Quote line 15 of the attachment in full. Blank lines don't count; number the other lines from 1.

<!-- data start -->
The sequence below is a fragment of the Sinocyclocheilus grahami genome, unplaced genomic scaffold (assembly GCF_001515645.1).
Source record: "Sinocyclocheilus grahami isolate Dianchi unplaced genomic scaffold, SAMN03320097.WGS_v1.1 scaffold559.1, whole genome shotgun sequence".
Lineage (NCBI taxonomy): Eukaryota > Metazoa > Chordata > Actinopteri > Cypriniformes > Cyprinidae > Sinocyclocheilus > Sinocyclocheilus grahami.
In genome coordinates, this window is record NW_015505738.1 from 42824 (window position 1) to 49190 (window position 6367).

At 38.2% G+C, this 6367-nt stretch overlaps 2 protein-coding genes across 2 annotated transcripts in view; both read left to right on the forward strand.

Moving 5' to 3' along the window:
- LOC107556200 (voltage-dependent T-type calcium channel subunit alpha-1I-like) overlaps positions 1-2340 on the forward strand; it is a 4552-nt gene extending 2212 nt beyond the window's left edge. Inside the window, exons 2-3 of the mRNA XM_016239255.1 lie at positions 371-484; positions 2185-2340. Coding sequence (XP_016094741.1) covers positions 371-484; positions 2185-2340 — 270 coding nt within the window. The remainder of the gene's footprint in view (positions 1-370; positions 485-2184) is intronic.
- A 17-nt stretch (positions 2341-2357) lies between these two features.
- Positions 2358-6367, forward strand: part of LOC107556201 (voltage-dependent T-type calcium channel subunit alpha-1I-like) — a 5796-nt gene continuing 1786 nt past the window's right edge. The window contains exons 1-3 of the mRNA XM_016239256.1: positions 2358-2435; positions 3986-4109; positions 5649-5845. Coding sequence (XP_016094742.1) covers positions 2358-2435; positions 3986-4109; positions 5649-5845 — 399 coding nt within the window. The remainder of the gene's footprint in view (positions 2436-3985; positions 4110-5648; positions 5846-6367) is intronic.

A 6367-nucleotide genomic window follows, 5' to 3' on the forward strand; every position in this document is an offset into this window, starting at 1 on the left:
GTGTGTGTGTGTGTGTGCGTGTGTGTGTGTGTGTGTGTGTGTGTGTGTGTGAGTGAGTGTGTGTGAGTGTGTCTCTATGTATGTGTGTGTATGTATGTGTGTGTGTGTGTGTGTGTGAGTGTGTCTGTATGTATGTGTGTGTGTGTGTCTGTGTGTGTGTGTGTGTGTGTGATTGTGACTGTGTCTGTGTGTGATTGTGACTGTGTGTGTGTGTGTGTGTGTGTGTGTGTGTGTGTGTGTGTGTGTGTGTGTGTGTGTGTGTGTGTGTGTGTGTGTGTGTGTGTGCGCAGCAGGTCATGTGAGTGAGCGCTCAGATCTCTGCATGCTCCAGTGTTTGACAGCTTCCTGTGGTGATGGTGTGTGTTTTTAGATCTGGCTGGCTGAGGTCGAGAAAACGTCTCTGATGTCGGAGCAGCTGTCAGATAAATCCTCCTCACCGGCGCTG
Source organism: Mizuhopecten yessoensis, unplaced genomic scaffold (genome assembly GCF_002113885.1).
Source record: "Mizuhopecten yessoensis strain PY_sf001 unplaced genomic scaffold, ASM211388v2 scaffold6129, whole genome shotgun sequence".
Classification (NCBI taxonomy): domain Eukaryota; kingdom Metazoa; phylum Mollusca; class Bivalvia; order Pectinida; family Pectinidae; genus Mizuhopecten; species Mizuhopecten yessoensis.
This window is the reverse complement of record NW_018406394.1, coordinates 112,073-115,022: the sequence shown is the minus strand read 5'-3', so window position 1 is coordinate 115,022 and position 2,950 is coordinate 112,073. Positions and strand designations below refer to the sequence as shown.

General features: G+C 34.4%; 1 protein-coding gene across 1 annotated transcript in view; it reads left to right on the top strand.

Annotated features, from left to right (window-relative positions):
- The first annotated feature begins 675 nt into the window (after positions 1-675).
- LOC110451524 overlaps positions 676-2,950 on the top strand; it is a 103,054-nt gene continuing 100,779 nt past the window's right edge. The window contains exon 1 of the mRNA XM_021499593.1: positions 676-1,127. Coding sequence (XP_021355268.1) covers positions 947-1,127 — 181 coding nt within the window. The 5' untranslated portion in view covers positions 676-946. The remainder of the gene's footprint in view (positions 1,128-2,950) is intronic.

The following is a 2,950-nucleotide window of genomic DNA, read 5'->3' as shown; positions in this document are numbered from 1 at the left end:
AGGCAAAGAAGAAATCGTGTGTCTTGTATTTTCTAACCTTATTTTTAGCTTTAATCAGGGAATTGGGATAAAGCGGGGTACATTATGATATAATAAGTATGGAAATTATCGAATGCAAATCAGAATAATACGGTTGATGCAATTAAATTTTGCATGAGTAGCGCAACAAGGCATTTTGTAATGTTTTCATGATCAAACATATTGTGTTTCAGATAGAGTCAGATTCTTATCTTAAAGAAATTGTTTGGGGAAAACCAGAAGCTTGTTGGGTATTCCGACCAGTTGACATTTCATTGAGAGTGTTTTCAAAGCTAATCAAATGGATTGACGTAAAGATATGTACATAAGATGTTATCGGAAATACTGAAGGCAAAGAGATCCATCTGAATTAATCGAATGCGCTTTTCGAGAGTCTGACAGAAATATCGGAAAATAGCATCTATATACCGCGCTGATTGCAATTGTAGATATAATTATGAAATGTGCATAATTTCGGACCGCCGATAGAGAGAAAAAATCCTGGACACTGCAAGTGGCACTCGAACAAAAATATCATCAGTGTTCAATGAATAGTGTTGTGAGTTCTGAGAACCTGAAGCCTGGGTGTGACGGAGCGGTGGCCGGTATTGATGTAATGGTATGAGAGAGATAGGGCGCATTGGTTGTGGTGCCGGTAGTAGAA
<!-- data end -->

This window is the reverse complement of record NW_018406394.1, coordinates 112,073-115,022: the sequence shown is the minus strand read 5'-3', so window position 1 is coordinate 115,022 and position 2,950 is coordinate 112,073. Positions and strand designations below refer to the sequence as shown.